A 59-year-old man was referred to the pain clinic by his family doctor. A year previously, he had sustained a stroke following a period of uncontrolled, undiagnosed atrial fibrillation. This had left him with an expressive dysphasia and a dense left sided hemiplegia. Over the ensuing months despite intensive rehabilitation, he remained very disabled and was showing signs of significant distress when his left side of his body in particular the upper limb was passively moved or touched. His left shoulder was dropping and sleep was becoming very problematic. He was becoming increasingly withdrawn.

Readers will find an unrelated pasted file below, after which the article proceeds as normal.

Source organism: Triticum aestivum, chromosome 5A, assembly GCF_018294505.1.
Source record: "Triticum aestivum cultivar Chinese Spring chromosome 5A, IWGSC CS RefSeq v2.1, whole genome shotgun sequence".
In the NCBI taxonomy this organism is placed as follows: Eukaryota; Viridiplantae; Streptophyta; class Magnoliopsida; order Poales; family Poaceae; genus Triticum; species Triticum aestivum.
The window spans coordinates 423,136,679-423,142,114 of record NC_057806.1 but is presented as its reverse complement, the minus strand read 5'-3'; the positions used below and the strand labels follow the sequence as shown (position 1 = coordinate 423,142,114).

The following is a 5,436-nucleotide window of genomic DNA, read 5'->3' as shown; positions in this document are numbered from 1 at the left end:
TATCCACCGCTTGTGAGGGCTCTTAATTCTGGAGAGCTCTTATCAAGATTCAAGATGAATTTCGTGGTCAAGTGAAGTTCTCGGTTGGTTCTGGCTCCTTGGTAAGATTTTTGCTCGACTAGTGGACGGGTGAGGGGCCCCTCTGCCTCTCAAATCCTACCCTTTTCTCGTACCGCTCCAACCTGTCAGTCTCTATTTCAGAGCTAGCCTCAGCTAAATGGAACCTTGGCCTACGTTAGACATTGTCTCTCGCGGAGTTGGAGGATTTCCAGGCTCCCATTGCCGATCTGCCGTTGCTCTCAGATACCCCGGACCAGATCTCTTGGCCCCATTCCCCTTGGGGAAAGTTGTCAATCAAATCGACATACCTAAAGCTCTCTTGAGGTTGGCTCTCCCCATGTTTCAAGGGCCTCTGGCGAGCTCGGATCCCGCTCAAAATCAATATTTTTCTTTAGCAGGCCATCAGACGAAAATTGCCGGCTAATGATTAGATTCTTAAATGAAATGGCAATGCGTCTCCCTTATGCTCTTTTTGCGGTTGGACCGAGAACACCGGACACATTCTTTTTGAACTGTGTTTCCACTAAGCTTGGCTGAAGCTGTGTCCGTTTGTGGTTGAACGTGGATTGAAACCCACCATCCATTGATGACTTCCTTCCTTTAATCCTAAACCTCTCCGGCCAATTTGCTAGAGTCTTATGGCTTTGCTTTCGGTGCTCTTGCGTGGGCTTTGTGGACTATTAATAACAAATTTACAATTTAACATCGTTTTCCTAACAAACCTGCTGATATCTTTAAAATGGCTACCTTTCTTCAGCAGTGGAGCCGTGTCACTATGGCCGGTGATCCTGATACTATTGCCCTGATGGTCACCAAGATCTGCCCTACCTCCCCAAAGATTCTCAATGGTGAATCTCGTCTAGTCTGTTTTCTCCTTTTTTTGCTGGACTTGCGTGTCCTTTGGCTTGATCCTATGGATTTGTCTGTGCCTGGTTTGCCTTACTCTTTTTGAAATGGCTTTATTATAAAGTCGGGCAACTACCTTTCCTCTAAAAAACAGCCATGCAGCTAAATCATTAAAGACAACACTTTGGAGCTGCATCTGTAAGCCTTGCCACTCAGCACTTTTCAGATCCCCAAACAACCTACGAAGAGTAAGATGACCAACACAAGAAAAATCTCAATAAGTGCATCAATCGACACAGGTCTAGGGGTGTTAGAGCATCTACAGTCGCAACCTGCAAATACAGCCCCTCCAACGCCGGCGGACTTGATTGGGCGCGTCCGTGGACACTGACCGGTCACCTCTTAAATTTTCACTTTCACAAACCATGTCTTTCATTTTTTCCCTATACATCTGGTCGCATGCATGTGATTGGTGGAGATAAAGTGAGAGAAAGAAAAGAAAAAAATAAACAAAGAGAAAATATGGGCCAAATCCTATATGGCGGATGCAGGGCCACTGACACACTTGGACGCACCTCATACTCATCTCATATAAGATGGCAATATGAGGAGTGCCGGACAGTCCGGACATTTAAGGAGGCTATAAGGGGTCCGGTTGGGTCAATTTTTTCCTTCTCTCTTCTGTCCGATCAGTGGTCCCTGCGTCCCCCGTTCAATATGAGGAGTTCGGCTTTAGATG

His family doctor had started the patient on a combination of Codeine 30mg/Paracetamol 500mg tablets of which he was taking eight tablets per day in four divided dosages. He had also been taking Gabapentin 100mg three times a day for a few weeks without any perceived benefit. Of note the patient had been anticoagulated with Warfarin since sustaining the stroke and had also been commenced on Atorvastatin 40mg once daily as well as Bisoprolol 5mg once daily.
- Is there any other information you would like to know?
- What would you look for during examination?
- Are there further investigations that would be helpful?
- Would this patient benefit from evaluation by another speciality?
1. Post Stroke Pain
2. Neuropathic upper limb pain secondary to cervical spine disc prolapse
3. Complex Regional Pain Syndrome
4. Intrinsic shoulder abnormality